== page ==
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Formulation Development Success Story

Formulation Development Success Story: Uric Acid Treatment Approved by FDA

The U.S. Food and Drug Administration recently approved a new uric acid treatment that was developed as a partnership between Metrics Contract Services and the project sponsor.

The drug can be used to treat high levels of uric acid in the blood (hyperuricemia) associated with gout, when used in combination with a xanthine oxidase inhibitor (XOI), a type of drug approved to reduce the production of uric acid in the body.

Anshul Gupte, Ph.D., associate director of pharmaceutical development at MCS, was the primary technical and project leader who was involved with the drug’s development. The project came to MCS about six years ago when it was in late Phase I/early Phase II clinical trials. The client was managing multiple changes in the development/clinical timeline and its active pharmaceutical ingredient (API) — as all companies do at that stage of drug development. The client needed a contract development and manufacturing organization (CDMO) partner that was technically savvy, collaborative, flexible and reliable, Gupte said.

“During those six years, MCS developed numerous prototypes of the product at multiple strengths,” Gupte said. “MCS provided development and manufacturing support and produced the clinical trial supplies throughout the Phase II and large Phase III trials. In order to accommodate the clinical requirements, we scaled up the formulation from 1 kg to 400 kg batch size. This was largely done while the product was still being manufactured under GMP, as API supply was limited along the way. MCS conducted Quality by Design-style studies at various scales in association with the sponsor.”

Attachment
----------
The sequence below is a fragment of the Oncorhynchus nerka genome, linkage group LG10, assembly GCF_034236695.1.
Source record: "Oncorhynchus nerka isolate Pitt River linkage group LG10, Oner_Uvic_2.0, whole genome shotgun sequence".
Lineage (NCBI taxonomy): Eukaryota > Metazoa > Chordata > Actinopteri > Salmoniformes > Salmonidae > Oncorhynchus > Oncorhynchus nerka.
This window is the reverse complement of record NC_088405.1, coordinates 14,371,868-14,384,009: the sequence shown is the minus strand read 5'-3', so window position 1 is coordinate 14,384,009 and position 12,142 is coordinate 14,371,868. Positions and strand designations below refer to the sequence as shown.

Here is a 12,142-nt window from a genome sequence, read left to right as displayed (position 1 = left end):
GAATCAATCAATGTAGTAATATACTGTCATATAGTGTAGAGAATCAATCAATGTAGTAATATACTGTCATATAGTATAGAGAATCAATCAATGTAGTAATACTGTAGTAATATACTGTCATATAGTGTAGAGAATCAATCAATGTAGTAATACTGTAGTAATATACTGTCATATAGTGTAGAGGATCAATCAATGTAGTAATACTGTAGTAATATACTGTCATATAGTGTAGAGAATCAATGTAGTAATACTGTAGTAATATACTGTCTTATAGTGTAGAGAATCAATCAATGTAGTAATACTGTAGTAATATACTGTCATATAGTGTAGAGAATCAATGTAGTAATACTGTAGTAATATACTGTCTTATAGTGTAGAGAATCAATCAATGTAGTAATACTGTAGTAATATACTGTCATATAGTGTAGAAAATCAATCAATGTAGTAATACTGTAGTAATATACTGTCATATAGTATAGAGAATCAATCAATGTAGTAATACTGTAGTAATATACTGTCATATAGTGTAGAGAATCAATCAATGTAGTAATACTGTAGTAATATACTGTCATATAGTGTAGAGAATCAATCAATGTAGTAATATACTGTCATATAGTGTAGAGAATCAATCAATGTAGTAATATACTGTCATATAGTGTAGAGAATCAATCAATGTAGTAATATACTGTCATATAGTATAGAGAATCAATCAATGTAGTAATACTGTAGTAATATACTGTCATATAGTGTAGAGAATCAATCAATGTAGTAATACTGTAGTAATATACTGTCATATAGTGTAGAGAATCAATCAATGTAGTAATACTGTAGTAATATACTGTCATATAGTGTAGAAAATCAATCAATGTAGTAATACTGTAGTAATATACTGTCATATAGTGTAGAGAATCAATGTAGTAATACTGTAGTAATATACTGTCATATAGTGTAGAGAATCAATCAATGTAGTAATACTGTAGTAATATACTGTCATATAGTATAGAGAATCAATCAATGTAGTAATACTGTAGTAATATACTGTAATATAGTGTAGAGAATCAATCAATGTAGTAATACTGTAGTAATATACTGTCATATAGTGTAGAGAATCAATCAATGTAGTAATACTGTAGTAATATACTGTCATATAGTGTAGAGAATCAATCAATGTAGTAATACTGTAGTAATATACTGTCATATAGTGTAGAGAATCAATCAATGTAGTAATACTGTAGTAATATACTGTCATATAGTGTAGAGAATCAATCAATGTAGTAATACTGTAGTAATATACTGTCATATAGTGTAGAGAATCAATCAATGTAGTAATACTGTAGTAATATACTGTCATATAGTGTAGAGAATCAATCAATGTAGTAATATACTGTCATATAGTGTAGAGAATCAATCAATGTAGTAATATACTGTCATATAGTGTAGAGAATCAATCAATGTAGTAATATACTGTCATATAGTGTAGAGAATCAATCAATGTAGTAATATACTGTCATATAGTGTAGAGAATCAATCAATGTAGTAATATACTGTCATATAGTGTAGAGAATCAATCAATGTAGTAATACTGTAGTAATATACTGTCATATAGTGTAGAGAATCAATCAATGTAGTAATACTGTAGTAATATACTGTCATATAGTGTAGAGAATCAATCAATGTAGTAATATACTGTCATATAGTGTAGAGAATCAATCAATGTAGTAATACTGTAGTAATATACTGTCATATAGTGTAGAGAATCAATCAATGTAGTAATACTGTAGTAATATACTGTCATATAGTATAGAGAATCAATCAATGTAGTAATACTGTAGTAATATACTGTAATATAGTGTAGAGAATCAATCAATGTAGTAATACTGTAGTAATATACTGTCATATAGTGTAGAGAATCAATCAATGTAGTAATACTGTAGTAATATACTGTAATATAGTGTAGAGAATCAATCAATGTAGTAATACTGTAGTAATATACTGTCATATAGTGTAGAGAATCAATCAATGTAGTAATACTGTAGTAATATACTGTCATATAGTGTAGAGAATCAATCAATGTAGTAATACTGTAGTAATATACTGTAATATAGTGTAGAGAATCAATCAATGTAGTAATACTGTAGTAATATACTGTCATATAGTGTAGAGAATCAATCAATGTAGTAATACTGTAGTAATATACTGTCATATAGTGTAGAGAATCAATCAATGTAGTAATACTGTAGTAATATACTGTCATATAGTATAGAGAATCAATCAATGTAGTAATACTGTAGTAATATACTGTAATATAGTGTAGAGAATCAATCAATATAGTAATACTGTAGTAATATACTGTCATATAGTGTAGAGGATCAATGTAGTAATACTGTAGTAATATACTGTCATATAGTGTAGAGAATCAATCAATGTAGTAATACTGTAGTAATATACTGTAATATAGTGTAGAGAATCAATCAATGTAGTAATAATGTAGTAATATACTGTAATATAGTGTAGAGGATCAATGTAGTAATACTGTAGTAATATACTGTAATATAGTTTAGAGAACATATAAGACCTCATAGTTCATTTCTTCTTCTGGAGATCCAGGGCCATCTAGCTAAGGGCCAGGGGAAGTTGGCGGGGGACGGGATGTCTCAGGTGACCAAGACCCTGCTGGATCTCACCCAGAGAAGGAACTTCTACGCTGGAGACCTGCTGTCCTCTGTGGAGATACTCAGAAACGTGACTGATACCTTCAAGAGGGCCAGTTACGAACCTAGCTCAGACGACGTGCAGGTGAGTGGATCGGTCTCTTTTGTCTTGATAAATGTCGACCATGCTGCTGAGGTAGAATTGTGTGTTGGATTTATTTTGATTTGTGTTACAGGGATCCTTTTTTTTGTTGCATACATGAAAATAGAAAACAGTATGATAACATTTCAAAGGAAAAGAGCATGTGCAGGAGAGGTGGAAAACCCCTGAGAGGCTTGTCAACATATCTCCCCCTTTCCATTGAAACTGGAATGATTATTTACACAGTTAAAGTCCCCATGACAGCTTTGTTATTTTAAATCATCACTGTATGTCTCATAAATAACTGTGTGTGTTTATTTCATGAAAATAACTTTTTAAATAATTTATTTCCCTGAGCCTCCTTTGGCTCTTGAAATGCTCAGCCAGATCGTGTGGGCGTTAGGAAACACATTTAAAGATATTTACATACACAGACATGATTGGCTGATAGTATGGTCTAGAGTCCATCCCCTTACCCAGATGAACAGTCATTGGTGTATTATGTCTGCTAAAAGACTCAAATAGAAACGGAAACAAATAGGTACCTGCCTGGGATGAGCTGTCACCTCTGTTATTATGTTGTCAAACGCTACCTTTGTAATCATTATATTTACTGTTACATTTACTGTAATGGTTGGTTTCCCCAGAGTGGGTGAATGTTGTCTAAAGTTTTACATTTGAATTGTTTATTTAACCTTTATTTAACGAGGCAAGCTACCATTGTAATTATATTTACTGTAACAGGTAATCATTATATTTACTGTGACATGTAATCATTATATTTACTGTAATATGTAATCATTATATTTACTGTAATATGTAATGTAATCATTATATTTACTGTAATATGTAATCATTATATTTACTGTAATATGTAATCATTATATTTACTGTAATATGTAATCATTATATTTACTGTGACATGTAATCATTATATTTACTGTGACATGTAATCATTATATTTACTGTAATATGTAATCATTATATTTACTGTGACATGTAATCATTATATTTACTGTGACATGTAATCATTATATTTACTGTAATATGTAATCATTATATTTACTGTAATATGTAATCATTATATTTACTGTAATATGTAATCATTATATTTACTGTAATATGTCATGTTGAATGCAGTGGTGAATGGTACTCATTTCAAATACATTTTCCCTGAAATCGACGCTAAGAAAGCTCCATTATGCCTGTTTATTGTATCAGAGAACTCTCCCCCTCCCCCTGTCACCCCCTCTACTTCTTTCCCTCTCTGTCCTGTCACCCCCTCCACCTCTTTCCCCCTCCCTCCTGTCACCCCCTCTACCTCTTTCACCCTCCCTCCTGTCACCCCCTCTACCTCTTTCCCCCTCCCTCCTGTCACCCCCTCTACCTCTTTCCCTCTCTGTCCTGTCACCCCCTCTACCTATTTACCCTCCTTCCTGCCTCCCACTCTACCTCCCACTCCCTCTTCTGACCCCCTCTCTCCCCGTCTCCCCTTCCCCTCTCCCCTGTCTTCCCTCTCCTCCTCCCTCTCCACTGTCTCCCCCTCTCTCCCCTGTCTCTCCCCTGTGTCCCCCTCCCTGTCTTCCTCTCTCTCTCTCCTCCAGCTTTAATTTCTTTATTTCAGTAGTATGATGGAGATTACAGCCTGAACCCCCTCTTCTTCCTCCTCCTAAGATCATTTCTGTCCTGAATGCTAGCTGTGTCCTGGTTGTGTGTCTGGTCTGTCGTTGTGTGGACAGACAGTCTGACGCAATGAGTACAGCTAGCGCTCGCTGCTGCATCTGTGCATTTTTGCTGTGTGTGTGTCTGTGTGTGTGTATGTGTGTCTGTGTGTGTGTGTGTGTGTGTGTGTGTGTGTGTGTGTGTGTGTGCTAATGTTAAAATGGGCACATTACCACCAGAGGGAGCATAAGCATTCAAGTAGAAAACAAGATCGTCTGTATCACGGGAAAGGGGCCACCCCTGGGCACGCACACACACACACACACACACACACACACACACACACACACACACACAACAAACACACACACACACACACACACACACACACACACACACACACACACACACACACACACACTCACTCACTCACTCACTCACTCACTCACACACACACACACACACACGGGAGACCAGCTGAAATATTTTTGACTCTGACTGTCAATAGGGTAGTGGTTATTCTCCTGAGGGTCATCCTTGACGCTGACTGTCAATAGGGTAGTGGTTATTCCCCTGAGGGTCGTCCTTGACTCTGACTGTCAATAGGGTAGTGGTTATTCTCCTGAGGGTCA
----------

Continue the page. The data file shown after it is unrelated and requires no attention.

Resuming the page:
In addition to the sponsor, MCS worked with consultants, subject matter experts, drug substance manufacturers and packaging companies on this project, Gupte said.

“We truly started small scale and increasingly produced more material as the company’s clinical trials grew,” he said. “Our team was able to keep up with changes and deliver high quality and reproducible drug product into the clinical setting.

“You know you have done a good job when the sponsor considers you to be an extension of their company, and when the relationships you develop with the sponsor over the long drug development timeframe are rewarding,” Gupte added.

The drug was Gupte’s first compound to be approved by the FDA for commercial production.

“When a drug product is approved, it’s really very exciting,” he said. “It’s incredible to know that you played an important part in developing a new treatment that will help patients.”